Health promotion and disease prevention programmes focus on keeping people healthy. “Wellness” elevates health promotion and disease prevention to a state of complete physical and mental well-being. Wellness is described as the attitude and active decision made by an individual that contribute to positive health behaviours and outcomes. According to the WHO, ‘health is not merely the absence of disease but a state of complete physical, mental and social well-being’. Health promotion is “the process of enabling people to increase control over, and to improve, their health”. Environment and right lifestyle play an important role in keeping people healthy. Tragically, one in six of all deaths worldwide are caused by pollution, and the vast majority occur in developing countries.
In December 2017 a test cricket match between Sri Lanka and India had to be stopped several times as Sri Lankan players complained of breathing difficulties while some also vomited on the ground due to “poor air quality” in Delhi. Despite being the capital of India the quality of air in Delhi is far below international standards — which unfortunately is also true of so many Indian cities. The level of pollutants in the air, including toxic gases and particulate matter, is high enough to pose health hazards, especially for persons in the vulnerable age groups — children and the elderly.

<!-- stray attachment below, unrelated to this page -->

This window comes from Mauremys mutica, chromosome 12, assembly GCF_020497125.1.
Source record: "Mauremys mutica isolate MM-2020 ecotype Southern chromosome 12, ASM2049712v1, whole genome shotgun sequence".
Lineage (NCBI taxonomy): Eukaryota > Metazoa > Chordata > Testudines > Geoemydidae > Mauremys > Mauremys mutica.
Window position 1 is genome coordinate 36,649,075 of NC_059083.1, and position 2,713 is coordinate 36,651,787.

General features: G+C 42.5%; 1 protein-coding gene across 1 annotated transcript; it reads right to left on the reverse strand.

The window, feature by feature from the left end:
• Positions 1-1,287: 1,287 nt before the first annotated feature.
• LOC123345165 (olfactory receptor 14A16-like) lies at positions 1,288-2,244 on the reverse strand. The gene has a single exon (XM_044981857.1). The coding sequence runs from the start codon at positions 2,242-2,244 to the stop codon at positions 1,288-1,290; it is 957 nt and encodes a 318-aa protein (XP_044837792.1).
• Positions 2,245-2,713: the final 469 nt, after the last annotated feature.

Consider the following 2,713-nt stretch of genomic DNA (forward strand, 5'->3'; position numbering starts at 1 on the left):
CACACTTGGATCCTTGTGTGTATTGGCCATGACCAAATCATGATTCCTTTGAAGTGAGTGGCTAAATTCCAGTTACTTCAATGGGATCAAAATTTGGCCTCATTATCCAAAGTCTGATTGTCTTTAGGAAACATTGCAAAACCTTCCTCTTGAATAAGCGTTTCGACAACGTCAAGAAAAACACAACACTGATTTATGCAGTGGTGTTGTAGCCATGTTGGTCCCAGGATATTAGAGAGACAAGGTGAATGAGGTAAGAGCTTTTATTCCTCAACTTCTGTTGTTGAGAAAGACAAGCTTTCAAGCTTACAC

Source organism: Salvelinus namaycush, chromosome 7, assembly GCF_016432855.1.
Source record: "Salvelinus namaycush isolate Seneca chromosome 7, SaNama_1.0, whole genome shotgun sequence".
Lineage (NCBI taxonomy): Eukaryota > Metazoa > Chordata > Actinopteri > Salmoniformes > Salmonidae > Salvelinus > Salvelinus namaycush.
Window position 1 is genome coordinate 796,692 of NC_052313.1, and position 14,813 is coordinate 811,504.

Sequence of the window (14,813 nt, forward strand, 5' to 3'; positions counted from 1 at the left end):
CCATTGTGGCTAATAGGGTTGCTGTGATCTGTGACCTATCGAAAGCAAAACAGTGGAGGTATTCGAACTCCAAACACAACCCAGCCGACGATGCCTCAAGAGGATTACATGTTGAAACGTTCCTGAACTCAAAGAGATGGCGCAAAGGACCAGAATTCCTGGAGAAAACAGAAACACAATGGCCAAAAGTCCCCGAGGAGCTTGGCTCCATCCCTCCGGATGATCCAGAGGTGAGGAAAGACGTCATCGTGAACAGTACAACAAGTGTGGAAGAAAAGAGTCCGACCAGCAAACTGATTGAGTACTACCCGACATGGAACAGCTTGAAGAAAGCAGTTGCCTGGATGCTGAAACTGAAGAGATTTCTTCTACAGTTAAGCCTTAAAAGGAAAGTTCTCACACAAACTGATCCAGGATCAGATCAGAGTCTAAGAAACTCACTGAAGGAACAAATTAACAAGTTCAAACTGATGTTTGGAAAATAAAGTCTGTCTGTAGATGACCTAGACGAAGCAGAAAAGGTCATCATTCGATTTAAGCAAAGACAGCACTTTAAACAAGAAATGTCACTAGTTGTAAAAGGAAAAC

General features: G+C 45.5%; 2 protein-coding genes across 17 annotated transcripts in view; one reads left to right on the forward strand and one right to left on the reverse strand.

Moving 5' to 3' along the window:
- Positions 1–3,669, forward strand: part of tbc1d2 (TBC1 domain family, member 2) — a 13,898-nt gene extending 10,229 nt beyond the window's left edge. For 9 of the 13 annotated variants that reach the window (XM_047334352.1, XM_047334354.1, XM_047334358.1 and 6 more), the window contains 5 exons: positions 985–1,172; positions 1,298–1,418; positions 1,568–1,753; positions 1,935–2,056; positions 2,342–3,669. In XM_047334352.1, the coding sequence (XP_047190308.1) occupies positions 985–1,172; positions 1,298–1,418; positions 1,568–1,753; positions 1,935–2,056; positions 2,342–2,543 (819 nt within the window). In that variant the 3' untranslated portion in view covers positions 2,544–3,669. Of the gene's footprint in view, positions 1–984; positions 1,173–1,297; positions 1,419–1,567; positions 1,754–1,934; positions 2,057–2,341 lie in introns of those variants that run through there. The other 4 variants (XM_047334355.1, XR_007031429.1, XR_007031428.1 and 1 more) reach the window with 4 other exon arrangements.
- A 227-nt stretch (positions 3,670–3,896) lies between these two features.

Another concern we have is the emergence of lifestyle-related diseases. Obesity is a recognised health risk in developed countries. In developing countries diabetes, another lifestyle disease, is fast emerging as a major health concern and assuming epidemic status.
Effective communication is understood and proven as a useful and cost effective tool for addressing public health problems. It is time we plan new strategies to promote wellness as a life changing philosophy. Many Rotary clubs periodically organise medical camps. In addition to these camps, Rotary clubs should also plan and promote communication strategies including public service announcements, health promotional programmes, mass media campaigns and newsletters. Let clubs motivate Rotaractors, Interactors and RCC members to spread the message amongst their communities that they can improve their health and the quality of life by making even moderate physical activity a part of their daily lives. WHO refers to “social determinants” as the economic, social, cultural and political conditions in which people are born, grow and live that affect health status. By including wellness-related health promotion and disease prevention programmes in their medical camps, clubs can also address these
A report jointly prepared by the WHO and World Economic Forum says that India will incur an accumulated loss of several thousand billion rupees in future on account of unhealthy lifestyles and faulty diets, unless preventive steps are taken now.
It is the right time to promote wellness programmes to improve the quality of life by healthy living both physically and mentally. This will be the real service and true inspiration to the community around us. Be the Inspiration.
Director, Rotary International